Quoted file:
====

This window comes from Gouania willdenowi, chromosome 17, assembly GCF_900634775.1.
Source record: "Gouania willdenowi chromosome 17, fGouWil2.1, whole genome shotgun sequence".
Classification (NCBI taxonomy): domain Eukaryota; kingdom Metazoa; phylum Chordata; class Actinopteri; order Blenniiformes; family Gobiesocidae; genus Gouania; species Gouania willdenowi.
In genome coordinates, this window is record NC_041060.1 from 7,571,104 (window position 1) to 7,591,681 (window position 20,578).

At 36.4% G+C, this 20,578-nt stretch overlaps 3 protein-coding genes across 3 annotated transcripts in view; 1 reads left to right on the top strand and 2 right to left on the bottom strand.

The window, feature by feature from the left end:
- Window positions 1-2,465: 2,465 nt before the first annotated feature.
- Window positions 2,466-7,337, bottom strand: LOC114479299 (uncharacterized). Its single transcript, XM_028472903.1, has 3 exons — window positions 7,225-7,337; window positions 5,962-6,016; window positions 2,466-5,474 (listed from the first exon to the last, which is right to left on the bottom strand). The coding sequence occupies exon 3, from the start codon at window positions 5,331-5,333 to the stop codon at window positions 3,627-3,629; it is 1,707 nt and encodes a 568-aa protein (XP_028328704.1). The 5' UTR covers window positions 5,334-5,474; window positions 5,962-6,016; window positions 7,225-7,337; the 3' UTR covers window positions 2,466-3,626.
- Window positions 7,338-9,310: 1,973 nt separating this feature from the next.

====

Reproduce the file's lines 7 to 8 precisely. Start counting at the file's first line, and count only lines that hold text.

- Window positions 1-2,465: 2,465 nt before the first annotated feature.
- Window positions 2,466-7,337, bottom strand: LOC114479299 (uncharacterized). Its single transcript, XM_028472903.1, has 3 exons — window positions 7,225-7,337; window positions 5,962-6,016; window positions 2,466-5,474 (listed from the first exon to the last, which is right to left on the bottom strand). The coding sequence occupies exon 3, from the start codon at window positions 5,331-5,333 to the stop codon at window positions 3,627-3,629; it is 1,707 nt and encodes a 568-aa protein (XP_028328704.1). The 5' UTR covers window positions 5,334-5,474; window positions 5,962-6,016; window positions 7,225-7,337; the 3' UTR covers window positions 2,466-3,626.